TIFF 2022 review: Mercedes Bryce Morgan’s visually stunning feature debut ‘FIXATION’ takes audiences through trauma and trickery.

FIXATION

In Mercedes Bryce Morgan’s stylish feature debut, Maddie Hasson (Malignant) plays a young woman committed to an unorthodox institution by a pair of enigmatic doctors (Genesis Rodriguez and Stephen McHattie).

TIFF22 film FIXATION from Mercedes Bruce Morgan is a dizzying tidal wave of mystery and trauma. Go down the rabbit hole of lies and deceit in the most manipulative therapy sessions ever. If you can stomach the psychological chaos, you might come out the other side.

Stephen McHattie plays Dora’s enigmatic psychologist. He is a loathsome genius in this role. Genesis Rodriguez gives a nuanced performance as Dr. Melanie. The complexity of her character isn’t immediately apparent, but as the plot moves along, Rodriguez is wonderful. Maddie Hasson plays Dora with genuine fear and confusion. Her raw vulnerability is mesmerizing. Hassan leaves it all on the screen in a visceral turn.

Morgan responsibly begins FIXATION with a trigger warning. Individuals living with trauma will feel this film on another plain. Anjoum Agrama’s fast-paced editing immediately establishes an alarming atmosphere. Music by Michelle Osis gives the film an edgy vibe. Screenwriter William Day Frank teases the audience constantly, releasing clues in every scene. The script is so clever I second-guessed every one of my theories, instantly.

The costumes by Muska Zurmati can only be described as couture hospital chic. Pay close attention to Hassan’s white outfits, in particular. The production design from Lucas Gentilcore and cinematography from Oren Soffer are elaborate and immersive. It’s like a fun house of the imagination, something akin to a practical version of Sucker Punch. The pure mind-fuckery that this film presents will rattle you. FIXATION is a ride to hell and back. My God, if this is only the beginning of Mercedes Bryce Morgan‘s feature filmmaking career, imagine what might come next.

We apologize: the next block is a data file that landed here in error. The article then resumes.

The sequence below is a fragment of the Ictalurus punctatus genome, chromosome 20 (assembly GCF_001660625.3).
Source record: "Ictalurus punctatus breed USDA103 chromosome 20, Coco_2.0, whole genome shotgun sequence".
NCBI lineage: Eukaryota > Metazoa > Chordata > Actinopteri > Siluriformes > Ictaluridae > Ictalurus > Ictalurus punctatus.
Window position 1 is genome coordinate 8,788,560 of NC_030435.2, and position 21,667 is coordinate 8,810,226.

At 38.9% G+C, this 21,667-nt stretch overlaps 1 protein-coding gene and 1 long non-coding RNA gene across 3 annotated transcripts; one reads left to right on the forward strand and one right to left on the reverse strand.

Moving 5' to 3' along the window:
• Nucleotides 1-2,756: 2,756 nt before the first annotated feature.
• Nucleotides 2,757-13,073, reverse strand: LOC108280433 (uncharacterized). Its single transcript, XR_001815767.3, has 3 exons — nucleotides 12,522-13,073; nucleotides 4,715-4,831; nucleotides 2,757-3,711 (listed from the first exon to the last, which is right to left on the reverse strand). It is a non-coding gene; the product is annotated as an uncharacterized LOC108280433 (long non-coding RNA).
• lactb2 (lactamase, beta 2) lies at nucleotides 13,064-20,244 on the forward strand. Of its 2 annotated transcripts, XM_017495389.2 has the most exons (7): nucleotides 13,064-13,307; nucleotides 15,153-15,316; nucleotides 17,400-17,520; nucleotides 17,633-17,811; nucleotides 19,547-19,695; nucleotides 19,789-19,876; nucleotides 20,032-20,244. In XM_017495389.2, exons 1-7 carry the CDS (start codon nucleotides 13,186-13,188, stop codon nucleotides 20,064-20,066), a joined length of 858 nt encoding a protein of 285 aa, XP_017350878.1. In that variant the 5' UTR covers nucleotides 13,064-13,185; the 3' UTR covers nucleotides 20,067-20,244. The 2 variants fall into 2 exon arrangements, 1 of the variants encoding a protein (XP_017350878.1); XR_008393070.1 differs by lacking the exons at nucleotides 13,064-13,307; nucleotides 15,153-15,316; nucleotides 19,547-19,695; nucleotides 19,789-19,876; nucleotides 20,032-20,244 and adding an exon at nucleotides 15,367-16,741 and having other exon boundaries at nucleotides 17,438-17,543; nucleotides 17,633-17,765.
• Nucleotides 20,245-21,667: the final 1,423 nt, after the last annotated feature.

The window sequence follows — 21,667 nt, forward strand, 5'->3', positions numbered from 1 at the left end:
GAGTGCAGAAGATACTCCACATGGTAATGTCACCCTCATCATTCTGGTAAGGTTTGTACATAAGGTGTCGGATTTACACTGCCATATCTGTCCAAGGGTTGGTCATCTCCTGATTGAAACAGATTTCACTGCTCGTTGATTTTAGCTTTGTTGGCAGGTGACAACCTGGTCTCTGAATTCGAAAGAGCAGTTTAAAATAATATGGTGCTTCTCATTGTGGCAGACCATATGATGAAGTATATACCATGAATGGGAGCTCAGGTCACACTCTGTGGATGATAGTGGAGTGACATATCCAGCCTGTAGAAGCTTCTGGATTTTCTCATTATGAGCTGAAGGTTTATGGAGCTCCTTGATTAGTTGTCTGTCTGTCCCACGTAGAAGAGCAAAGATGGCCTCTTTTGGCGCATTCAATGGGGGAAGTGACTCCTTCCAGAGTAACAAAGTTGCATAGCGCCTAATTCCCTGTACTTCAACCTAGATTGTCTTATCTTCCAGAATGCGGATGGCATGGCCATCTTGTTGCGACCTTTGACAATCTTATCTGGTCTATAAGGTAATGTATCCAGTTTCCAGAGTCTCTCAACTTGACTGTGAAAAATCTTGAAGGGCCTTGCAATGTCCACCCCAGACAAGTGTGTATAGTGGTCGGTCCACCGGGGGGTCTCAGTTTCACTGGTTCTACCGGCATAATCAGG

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Tribeca Film Festival 2019 Review: ‘Come To Daddy’ is everything you’d want an Ant Timpson film to be.

COME TO DADDY

Elijah Wood plays an emotionally overwhelmed uber hipster attempting to reconnect with his estranged father. Summoned to a secluded home via a mysterious letter from his dad, he finds himself in an unexpected situation. Wood, as always, is vulnerable and funny. I’ll buy anything he’s selling. His body of work is so eclectic and wonderfully bizarre, what’s not to love? Now let’s talk about Ant Timpson‘s amazing directing. As a producer, The ABC’s Of Death is off the wall fun and don’t even get me started on the insanity that is The Greasy Strangler. Come To Daddy, Timpson’s directorial debut is a genre-bending funhouse. Tribeca’s Midnight section is the perfect slot for Timpson’s work and I do mean that as a compliment. This film takes a sharp turn at 30 minutes in, then hurtles from mysterious to funny, unsettling to WTF, and it is a delight. The camera work is top-notch. There is mayhem for days. Wonderfully timed plot treats fall into our laps like a busted piñata. I simply cannot express how damn fun this film is. You will not have any clue where this is going.

Norval’s (Elijah Wood) life has been, to put it lightly, difficult. Currently living home with his mother, the troubled young man is coming off alcohol-related struggles. So when he receives an unexpected letter from his estranged father requesting a visit, Norval catches a bus up to his dad’s secluded and scenic waterfront home. Maybe reconnecting with his father will give Norval the emotional fulfillment he’s been lacking. Before long, though, he notices something off about his dad, an uneasy feeling triggered by inappropriate comments and a possible over-dependence on booze. Norval quickly realizes that his hope of father/son bonding is doomed. Instead of a family reunion, he finds himself in waking nightmare.
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